What is rheumatoid arthritis?
Rheumatoid arthritis is a disease in which the
joints in the body become inflamed and swollen. If untreated it can
lead to reduced movement of the joints and the breakdown of bone
and cartilage. Other organ systems can also be involved. The
severity varies a great deal from person to person.
If you are referred to us with rheumatoid
arthritis, or suspected rheumatoid arthritis, you will be treated
by the team in the Rheumatology Department.
What might the treatment involve?
Most rheumatic diseases cannot be cured but effective treatment
can allow sufferers to live pain free and active lives. Early
initiation of treatment can cause the disease to go into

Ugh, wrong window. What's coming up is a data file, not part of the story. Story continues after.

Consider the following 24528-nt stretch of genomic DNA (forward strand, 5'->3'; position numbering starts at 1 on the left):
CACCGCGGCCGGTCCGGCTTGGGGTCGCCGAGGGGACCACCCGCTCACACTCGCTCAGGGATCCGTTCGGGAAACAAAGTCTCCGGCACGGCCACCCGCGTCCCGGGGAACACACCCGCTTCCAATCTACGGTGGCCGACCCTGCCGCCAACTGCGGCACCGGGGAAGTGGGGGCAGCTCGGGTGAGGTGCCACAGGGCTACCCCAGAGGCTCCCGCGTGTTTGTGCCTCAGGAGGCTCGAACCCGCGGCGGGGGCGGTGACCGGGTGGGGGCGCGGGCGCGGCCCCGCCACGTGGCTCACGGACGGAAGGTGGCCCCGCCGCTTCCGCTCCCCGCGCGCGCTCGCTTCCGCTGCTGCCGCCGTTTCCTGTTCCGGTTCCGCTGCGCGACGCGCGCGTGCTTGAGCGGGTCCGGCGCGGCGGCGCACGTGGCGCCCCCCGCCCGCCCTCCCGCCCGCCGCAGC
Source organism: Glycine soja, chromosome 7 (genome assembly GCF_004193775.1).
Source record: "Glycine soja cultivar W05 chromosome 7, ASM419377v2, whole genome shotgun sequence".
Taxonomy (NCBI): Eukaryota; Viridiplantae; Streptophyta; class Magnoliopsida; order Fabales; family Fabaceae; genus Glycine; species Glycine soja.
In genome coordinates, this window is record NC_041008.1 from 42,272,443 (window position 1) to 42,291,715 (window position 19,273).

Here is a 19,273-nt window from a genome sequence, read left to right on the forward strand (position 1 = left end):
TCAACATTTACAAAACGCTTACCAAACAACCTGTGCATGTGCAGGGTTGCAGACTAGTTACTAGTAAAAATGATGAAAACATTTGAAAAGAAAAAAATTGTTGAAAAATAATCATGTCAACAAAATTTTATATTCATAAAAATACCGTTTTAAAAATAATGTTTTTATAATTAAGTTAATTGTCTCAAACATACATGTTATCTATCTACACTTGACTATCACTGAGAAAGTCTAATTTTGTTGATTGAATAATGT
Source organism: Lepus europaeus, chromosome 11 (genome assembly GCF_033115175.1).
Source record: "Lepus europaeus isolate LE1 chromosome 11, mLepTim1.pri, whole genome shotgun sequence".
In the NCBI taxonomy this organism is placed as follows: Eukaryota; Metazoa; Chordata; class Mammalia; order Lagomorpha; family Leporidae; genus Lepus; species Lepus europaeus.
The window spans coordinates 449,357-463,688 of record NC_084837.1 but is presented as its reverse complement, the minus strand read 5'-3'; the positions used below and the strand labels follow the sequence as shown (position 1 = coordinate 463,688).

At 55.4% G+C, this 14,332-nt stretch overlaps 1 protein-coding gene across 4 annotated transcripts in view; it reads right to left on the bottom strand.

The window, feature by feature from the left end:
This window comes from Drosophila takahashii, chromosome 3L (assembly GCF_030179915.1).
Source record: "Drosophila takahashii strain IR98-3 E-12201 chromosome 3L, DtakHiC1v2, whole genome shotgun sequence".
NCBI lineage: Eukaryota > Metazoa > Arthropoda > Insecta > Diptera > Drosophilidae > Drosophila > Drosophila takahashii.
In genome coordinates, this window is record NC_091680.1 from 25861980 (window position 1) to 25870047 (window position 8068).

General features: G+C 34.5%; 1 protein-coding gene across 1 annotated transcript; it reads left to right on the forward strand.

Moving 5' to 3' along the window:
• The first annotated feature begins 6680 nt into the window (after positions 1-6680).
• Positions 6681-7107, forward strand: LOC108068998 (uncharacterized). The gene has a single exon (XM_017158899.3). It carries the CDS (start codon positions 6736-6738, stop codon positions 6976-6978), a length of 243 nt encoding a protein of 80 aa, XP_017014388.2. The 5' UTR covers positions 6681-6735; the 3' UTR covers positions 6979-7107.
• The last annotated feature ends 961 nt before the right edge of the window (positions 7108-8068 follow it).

Treatments include pain relief, medication, exercise, dietary
control, rest and relaxation and education on how best to manage
the condition. Other treatment may include the use of assistive
devices such as splints and braces.
It is important that the doctor and the patient work together to
develop a treatment schedule that helps each patient maintain or
improve his or her lifestyle. It is not unusual for treatment plans
to combine several differing types of treatment depending on the
condition of the patient.
Related wards and clinics
The rheumatology team operates clinics in:
If you need to stay in the Royal Berkshire
Hospital you will be admitted to Loddon Ward.
Royal Berkshire Hospital Foundation Trust
0118 322 5111